Alex Olson, a 2011 alumnus of California State University, Long Beach (CSULB), has been selected for a Fulbright English Teaching Assistant (ETA) Scholarship that will send him to Russia for the 2013-14 academic year.
Part of the Fulbright U.S. Student Program, the ETA program is designed to improve foreign students’ English language abilities and knowledge of the United States. Participants are placed in schools or universities outside of capital cities in more than 20 countries and are fully integrated into the host community, increasing their own language skills and knowledge of the host country.
The award covers round-trip airfare and a monthly stipend for serving as a secondary school assistant English teacher. In addition to teaching, Olson plans to continue researching the “Russian soul, a cultural phenomenon that he has been looking into nearly as long as he has been studying the Russian language.
“I’m still somewhat shocked, to be honest,” Olson said of his selection for the Fulbright award. “A Fulbright grant is one of those things that I heard about frequently enough, but I always thought of it as a long shot. I’m beyond ecstatic to have received the grant, though. “One of my career goals is to spend several years teaching English abroad, and a Fulbright grant seemed like the perfect opportunity to kick-start that process.”
The 24-year-old Seal Beach resident and 2006 graduate of Los Alamitos High School described himself as an enthusiastic traveler with a passion for teaching who is eager to begin his career as a formal educator. He will be placed at Tomsk State Polytechnic University in Siberia during his Fulbright experience.
“I recently spent two months studying in Russia and saw a growing need for teachers of English as well as the Russians’ astounding eagerness to learn,” pointed out Olson, a President’s Scholar who earned a bachelor’s degree in Spanish from CSULB in 2011. “With my experience as a tutor, future TEFL (Teaching English certification, and knowledge of both Russian and American history, politics and culture, I hope to be able to make a positive impact during my time in Russia.”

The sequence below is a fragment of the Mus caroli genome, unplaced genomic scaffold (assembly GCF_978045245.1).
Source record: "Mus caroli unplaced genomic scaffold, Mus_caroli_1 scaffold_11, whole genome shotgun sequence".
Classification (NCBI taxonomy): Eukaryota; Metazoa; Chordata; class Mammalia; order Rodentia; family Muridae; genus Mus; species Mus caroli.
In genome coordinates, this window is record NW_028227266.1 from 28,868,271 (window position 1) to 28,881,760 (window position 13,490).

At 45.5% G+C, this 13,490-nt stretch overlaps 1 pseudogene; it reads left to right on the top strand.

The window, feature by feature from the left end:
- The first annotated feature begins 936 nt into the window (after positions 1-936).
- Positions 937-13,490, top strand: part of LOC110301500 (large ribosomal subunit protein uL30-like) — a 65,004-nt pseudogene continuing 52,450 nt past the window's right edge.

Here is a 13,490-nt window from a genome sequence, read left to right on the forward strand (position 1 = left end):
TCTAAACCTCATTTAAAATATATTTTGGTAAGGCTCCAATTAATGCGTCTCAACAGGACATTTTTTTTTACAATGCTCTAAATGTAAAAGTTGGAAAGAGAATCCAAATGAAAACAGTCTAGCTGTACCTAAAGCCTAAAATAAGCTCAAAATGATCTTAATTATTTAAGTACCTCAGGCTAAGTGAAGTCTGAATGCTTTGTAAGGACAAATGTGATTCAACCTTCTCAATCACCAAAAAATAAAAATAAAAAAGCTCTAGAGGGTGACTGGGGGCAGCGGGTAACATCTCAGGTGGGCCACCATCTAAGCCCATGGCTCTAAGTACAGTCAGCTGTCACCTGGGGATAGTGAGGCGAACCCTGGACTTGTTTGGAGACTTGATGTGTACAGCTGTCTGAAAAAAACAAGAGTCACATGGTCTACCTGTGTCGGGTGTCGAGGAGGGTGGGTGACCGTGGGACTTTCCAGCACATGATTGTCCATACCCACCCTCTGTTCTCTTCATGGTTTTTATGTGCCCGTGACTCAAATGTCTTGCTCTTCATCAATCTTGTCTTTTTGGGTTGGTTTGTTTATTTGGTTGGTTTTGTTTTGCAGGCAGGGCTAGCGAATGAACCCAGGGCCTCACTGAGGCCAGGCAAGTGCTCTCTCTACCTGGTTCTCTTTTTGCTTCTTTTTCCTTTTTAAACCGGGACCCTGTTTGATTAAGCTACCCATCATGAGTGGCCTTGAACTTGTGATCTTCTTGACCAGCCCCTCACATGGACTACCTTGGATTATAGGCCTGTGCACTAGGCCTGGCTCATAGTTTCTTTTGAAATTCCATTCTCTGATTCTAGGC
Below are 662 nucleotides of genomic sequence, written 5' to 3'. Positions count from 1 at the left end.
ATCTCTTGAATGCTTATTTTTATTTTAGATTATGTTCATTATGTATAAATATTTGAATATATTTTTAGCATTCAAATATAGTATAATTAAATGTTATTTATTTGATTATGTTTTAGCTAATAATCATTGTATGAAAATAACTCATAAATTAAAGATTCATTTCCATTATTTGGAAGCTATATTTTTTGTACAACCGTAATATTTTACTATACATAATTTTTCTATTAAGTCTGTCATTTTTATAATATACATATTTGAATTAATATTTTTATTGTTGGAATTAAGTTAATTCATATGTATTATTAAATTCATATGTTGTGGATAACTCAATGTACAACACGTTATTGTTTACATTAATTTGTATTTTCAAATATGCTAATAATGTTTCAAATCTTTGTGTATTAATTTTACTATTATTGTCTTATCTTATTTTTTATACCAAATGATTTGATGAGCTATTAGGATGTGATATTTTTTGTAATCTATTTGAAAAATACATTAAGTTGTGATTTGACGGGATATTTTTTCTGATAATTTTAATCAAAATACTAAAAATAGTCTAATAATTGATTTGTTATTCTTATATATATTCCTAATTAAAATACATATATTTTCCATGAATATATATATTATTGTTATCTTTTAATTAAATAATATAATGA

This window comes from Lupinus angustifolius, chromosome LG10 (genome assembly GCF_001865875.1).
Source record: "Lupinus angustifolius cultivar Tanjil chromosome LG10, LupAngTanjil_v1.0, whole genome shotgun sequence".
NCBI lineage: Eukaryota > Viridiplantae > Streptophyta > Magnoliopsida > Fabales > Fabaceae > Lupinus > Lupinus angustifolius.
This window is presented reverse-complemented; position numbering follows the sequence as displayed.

While he already has a solid grasp of the fundamentals of the Russian language, Olson hopes to hone his language skills through three to six months of intensive study of literature, grammar, and if possible, legal and/or technical terminology. Instruction will be conducted concurrently with his Fulbright grant, as per the Critical Language Enhancement Award guidelines for Russia. He will take courses entirely in Russian at the college level, which will allow him to complete this study at nearly any institution of higher learning in Russia.
“Though my Russian language skills are certainly passable for just three years of study, I often struggle with comprehension of complex texts and fail to grasp nuance,” he noted. “Further study of Russian also is necessary for my future career in interpretation. As a judicial interpreter, full fluency at all registers of speech is necessary in order to ensure due process of law and to avoid mistrials. Linguistic training in Russia would be invaluable in advancing my knowledge of such specialized terminology and preparing me for this career.”
His proposed research project during his Fulbright experience concerns the contemporary understanding of the “Russian soul,” a key concept in the Russian people’s sense of identity on both a national and cultural plane. Much of the writing concerning Russians’ self-definition, especially in post-Soviet Russia, has not been translated into English, Olson noted. With additional linguistic training in Russian, he hopes to be able to understand fully the dense philosophical texts, scholarly journals and other sources of information regarding Russians’ evolving sense of self and nationality.
Olson’s eventual goal is to return to the United States and become certified as a court interpreter at the state and federal level for both Russian and Spanish.
The U.S. Congress created the Fulbright Program in 1946, immediately after World War II, to foster mutual understanding among nations through educational and cultural exchanges. Senator J. William Fulbright, sponsor of the legislation, saw it as a step toward building an alternative to armed conflict.
Today, the Fulbright Program is the U.S. government’s premier scholarship program. It is sponsored by the U.S. Department of State, Bureau of Educational and Cultural Affairs, and the primary source of funding for the program is through an annual appropriation made by the U.S. Congress to the Department of State. Since the Fulbright Program's inception, approximately 294,000 participants have been chosen for their academic merit and leadership potential.